The state monopoly that controls Thailand’s tobacco industry has effectively undermined a recent tax rise on cigarettes by immediately launching a new low-price brand.
Associated Press quoted Daonoi Suttiniphapunt, director of Thailand Tobacco Monopoly, as saying the new brand, which will be slightly smaller in diameter than standard brands, would cost about 40 baht (USD1.12) per pack when launched on April 1. Other brands now range from about 48 to 130 baht per pack following a rise in tax of 5-10 baht per pack (of 20).
“We are concerned that smokers will choose other alternatives that will severely harm their bodies, such as low-quality hand-rolling tobacco,” she was quoted as saying. “They don’t use good quality material, they use no filters and there is a lot more residue. … They might put filters in, but in the process … there is usually more residue such as tar and nicotine than in legal cigarettes.”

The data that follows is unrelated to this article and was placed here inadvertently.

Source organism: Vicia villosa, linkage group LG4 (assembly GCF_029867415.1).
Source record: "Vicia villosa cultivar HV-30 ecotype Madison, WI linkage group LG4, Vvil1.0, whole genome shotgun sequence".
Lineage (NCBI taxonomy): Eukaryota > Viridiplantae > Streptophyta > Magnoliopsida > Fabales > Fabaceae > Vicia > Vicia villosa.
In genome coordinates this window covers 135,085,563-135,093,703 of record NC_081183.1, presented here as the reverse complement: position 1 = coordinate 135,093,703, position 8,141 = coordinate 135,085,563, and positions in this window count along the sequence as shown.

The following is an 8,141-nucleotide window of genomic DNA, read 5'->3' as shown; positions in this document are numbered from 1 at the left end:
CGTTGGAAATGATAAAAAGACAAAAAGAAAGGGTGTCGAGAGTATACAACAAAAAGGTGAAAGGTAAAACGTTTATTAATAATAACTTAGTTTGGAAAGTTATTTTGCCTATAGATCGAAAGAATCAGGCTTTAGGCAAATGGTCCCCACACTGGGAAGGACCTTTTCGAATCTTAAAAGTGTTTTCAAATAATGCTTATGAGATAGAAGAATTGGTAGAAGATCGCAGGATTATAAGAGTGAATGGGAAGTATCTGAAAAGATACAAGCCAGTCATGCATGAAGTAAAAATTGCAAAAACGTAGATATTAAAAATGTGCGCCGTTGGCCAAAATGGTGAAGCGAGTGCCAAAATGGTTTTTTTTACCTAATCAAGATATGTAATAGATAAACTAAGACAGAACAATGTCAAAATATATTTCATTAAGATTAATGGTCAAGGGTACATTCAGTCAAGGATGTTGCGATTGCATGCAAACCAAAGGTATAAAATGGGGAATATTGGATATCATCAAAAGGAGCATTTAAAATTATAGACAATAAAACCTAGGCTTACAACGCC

Tax remains low on hand-rolling tobacco while native roll-your-own is not taxed at all; Thailand’s packed brands are relatively cheap though: the price of the most sold brand in Thailand is less than one-third of the price in Malaysia (source: Oxford Economics, Asia-14 Illicit Tobacco Indicator, p 128ff). As a result, Thailand’s problem with illicit tobacco is tiny compared to its southern neighbour.
Enabling consumers to continue smoking on the cheap despite tax rises may be good for the consumer in the short term, but Thailand remains opposed to efficient means of harm reduction such as e-cigarettes, which are completely banned – although openly on sale in the capital Bangkok. Lack of law enforcement also extends to easy availability of cigarettes to young people – some as young as five years old.
factasia deplores all youth use of products containing nicotine, but calls on governments to regulate in favour of full availability to adults of less harmful alternatives to smoking, especially e-cigarettes, which have been show to be “at least 95 percent safer than smoking.”